• Alba Fucens
  • Alba Fucens
  • Alba Fucens
  • Italy
  • Abruzzo
  • Province of L'Aquila
  • Massa d'Albe


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  • No period data has been added yet


  • 899 BC - 200 BC
  • 477 AD - 1492 AD


    • Between 2006 and 2009 excavations took place in the piazza of the sanctuary of Heracles at Alba Fucens, a Latin colony founded in 307 B.C. The aim was to investigate the earliest phases of the building whose 1st century B.C. plan is already known. In 2011, research in the southernmost sector of the piazza was completed. A large amount of material datable to the 3rd century B.C. was recovered; however, there was no certain evidence for a building of the same date as the structures that emerged were part of the original interventions to fill the central depression prior to the construction of the monumental colonnaded space. A final _sondage_, opened near the _sacellum_ in which the colossal statue of Heracles Epitrapezios was found, revealed the presence of a large circular cistern, situated immediately below the abandonment layers in the piazza (fig. 1). A similar, but smaller structure had already been identified by Belgian excavators at the foot of the steps leading up to the _sacellum_. However, this had only been partially investigated. The large cistern (diam. 4,13m), discovered in 2011, was excavated to a depth of c. 5 m. The results from investigations undertaken by the National Institute of Geophysics and Volcanology using electric tomography suggested that the basin was about 6 m deep. Useful evidence was provided by the presence of other channels within the sanctuary piazza, forming part of a complex underground water supply system. The cistern was built in polygonal masonry and the upper border had been rebuilt several times. The upper layer of the fill, mainly made up of tegulae and stone in particular _cubilia_ from the sanctuary’s walls, was removed. This revealed column drums, bases and capitals, which formed the last substantial layer sealing the cistern (fig. 2). The gradual removal of this material showed that it was a deliberate accumulation of architectural elements, mixed with numerous fragments of pottery, glass, and marble. The particular characteristics of the damp environment meant that several timber elements were preserved, including four long beams, still _in situ_, that must have been part of the structure supporting the covering at the level of the piazza (fig. 3). Various parts of marble and bronze statues were recovered at various depths. An intact portrait bust of an old man with strong, realistic features, datable to the first half of the 1st century B.C., was also found (fig. 4). The cistern was filled in a late period, the first decades of the 6th century A.D., date given by the latest pottery found. Most of the material recovered derived from the destruction of the sanctuary of Heracles, which occurred between the end of the 5th and the early 6th century A.D. following a severe earthquake whose effects were also felt in Rome, as recorded by the pair of inscriptions on the Colosseum. In 2012, the emptying of the structure will be completed and a number of soundings will be opened in the surrounding area, in order to determine the stratigraphic relationships and gain an understanding of the cistern’s construction phases and chronology, and its relationship with the sanctuary’s phases.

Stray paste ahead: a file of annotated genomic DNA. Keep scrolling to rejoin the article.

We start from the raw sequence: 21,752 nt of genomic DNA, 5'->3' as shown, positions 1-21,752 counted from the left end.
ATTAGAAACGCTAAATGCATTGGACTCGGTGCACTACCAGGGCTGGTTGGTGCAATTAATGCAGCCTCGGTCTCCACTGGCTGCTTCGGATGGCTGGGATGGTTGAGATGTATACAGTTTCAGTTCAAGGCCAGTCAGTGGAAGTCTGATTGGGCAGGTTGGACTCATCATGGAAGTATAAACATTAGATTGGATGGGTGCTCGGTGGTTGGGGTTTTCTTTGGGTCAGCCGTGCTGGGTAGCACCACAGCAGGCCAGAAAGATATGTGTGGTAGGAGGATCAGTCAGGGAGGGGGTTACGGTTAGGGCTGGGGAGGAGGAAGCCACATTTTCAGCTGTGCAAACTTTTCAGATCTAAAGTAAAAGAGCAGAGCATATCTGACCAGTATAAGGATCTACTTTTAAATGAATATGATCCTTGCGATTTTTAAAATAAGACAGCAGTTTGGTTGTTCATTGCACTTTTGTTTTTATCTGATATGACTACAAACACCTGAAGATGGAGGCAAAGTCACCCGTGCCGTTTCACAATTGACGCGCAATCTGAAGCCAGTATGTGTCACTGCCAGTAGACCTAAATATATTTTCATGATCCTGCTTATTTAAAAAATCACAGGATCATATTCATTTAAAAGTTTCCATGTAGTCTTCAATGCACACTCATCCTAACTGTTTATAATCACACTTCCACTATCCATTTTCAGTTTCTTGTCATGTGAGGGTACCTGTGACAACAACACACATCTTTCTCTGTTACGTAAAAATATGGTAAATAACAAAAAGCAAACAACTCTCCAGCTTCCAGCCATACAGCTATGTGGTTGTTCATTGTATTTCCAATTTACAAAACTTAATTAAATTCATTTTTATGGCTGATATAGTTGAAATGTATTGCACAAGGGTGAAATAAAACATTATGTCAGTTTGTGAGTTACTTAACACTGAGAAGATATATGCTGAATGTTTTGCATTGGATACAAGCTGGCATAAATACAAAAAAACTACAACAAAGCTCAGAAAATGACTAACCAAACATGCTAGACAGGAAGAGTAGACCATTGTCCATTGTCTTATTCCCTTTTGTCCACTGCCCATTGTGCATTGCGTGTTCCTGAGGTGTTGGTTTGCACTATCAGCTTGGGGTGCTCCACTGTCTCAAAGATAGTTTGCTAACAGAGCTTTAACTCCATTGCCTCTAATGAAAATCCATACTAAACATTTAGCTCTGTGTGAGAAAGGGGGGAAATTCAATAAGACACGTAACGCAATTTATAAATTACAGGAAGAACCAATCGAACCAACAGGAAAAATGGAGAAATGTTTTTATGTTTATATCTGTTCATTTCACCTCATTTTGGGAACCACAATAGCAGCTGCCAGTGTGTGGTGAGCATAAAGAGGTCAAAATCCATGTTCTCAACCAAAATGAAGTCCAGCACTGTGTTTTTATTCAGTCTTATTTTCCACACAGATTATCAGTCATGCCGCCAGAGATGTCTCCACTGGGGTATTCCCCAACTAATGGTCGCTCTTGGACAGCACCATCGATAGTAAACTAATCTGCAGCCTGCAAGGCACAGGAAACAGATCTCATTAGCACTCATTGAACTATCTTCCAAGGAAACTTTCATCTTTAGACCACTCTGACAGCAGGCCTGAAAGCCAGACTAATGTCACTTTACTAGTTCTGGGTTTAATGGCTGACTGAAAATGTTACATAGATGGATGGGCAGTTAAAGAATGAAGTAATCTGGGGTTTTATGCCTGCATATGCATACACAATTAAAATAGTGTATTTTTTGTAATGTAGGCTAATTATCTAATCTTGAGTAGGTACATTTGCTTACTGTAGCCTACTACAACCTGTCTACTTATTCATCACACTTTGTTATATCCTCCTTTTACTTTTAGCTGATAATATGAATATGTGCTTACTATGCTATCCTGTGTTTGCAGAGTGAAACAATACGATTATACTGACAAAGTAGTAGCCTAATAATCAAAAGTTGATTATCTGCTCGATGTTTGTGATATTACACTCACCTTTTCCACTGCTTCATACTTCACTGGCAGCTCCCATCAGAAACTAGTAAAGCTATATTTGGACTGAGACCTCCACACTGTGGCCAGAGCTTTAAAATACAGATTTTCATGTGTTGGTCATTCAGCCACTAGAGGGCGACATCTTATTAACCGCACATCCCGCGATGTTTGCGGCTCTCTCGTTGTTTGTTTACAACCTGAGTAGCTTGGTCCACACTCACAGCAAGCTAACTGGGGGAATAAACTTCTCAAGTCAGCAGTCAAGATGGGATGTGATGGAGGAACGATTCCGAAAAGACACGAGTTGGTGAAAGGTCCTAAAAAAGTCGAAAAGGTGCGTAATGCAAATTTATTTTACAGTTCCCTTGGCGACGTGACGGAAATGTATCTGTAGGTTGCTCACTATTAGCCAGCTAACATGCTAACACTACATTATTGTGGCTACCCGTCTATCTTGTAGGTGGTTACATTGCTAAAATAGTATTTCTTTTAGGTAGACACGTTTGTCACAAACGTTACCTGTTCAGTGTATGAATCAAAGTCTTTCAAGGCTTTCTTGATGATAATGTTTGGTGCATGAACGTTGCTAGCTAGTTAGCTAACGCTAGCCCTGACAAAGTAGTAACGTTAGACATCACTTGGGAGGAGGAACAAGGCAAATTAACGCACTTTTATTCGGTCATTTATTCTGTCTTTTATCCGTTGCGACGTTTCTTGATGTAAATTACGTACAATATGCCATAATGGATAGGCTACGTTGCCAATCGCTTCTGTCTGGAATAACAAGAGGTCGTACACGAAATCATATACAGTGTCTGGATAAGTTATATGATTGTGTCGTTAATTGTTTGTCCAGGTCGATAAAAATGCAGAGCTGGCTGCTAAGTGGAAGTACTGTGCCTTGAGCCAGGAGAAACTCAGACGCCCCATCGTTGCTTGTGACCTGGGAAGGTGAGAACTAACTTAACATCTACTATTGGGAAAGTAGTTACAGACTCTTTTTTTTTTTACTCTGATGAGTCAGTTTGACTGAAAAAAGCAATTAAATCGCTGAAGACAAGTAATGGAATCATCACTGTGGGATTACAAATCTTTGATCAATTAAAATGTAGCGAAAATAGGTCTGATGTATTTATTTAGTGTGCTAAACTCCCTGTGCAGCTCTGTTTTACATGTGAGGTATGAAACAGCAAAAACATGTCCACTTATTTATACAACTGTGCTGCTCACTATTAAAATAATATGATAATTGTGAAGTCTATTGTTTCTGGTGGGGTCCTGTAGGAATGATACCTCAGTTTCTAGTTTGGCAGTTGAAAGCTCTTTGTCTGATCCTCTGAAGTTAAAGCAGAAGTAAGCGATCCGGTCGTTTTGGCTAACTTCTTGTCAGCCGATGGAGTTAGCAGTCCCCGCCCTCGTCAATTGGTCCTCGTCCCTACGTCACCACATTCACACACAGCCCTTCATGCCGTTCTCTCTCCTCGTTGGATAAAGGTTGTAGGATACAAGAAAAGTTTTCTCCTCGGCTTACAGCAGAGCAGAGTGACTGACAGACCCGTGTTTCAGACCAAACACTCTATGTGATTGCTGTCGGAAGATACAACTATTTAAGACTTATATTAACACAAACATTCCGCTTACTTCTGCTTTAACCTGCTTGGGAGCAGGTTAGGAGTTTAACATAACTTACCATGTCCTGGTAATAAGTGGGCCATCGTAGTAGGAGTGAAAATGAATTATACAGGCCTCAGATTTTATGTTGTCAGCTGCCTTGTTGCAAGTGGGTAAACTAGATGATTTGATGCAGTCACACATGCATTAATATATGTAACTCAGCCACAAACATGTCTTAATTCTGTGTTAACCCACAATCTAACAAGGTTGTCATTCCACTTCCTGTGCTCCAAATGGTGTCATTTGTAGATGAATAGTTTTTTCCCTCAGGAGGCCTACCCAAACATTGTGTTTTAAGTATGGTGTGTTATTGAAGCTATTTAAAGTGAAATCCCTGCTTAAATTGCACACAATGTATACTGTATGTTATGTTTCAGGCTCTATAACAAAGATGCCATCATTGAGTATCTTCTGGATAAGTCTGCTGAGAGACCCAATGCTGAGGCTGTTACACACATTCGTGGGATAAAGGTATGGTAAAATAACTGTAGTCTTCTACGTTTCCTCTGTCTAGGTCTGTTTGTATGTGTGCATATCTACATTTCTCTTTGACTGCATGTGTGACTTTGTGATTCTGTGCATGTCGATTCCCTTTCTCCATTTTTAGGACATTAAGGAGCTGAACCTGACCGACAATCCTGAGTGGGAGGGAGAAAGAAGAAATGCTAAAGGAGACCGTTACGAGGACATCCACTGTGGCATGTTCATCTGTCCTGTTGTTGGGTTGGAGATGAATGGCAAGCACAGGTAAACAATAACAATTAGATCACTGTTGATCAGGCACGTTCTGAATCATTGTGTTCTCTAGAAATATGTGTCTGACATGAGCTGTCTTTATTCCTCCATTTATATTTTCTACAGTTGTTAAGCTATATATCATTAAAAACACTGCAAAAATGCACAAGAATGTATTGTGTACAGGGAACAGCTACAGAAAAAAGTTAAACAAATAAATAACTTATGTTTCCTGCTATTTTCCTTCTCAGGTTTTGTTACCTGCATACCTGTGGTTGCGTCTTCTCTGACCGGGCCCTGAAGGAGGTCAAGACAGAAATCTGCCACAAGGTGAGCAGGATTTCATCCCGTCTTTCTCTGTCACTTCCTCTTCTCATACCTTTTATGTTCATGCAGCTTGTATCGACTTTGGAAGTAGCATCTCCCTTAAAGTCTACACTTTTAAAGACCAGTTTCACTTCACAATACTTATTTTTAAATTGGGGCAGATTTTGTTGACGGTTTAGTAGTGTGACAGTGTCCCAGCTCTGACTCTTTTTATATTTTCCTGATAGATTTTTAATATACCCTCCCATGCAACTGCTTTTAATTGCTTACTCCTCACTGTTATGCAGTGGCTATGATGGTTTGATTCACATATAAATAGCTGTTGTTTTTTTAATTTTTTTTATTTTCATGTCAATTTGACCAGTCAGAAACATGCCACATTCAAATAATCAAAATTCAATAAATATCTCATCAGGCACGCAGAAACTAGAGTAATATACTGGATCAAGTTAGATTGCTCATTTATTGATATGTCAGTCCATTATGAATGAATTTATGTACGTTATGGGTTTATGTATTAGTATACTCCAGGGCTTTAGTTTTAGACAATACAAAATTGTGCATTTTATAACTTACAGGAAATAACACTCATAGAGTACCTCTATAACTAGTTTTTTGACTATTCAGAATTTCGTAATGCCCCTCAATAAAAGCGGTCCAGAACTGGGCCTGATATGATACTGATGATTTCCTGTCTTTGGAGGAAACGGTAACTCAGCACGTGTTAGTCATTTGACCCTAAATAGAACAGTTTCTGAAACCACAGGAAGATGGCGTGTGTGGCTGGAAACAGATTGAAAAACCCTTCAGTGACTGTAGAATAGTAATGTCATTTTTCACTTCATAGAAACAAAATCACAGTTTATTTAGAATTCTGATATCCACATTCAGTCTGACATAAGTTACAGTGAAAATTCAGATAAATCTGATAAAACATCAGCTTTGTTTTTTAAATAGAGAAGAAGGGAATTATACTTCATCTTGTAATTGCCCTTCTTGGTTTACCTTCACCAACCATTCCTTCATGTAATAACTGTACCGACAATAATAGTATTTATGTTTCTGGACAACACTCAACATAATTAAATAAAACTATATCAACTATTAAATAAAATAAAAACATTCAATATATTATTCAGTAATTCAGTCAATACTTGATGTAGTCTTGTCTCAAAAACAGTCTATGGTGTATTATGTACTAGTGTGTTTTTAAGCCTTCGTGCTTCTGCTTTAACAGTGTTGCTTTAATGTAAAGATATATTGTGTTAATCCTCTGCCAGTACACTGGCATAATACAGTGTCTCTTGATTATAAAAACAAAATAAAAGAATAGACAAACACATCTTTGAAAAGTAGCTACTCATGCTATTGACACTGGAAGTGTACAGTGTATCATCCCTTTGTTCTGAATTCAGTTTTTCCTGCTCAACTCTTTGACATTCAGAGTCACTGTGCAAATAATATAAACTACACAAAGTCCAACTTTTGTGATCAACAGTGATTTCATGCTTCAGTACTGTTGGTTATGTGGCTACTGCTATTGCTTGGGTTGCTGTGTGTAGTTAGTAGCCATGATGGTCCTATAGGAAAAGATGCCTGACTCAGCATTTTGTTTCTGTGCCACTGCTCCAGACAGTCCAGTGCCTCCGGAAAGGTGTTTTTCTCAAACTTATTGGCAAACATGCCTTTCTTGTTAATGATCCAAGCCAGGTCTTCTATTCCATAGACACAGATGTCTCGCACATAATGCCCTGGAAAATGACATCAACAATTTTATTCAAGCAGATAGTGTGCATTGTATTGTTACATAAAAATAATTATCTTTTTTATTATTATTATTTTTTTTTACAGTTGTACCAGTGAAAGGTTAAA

• F. De Visscher , J. Mertens ,J.Ch. Balty , 1963, Le sanctuaire d’Hercule et ses portiques à Alba Fucens, in MonAnt 46: 333-396.
    • J. Ch. Balty, 1969, Observations nouvelles sur les portiques et le sacellum du sanctuaire herculéen d’Alba Fucens, in Alba Fucens II. Rapports et études, "Études de Philologie, d’Archéologie et d’Histoire anciennes publiées par l’Institut Historique Belge de Rome" XIII, Bruxelles-Rome:69-98.
    • D. Liberatore, 2011, Il santuario di Ercole ad Alba Fucens. Scavi 2006-2009, in Il Fucino e le aree limitrofe nell’antichità, Atti del III convegno di archeologia (Avezzano, 13-15 novembre 2009), Avezzano: 272-294.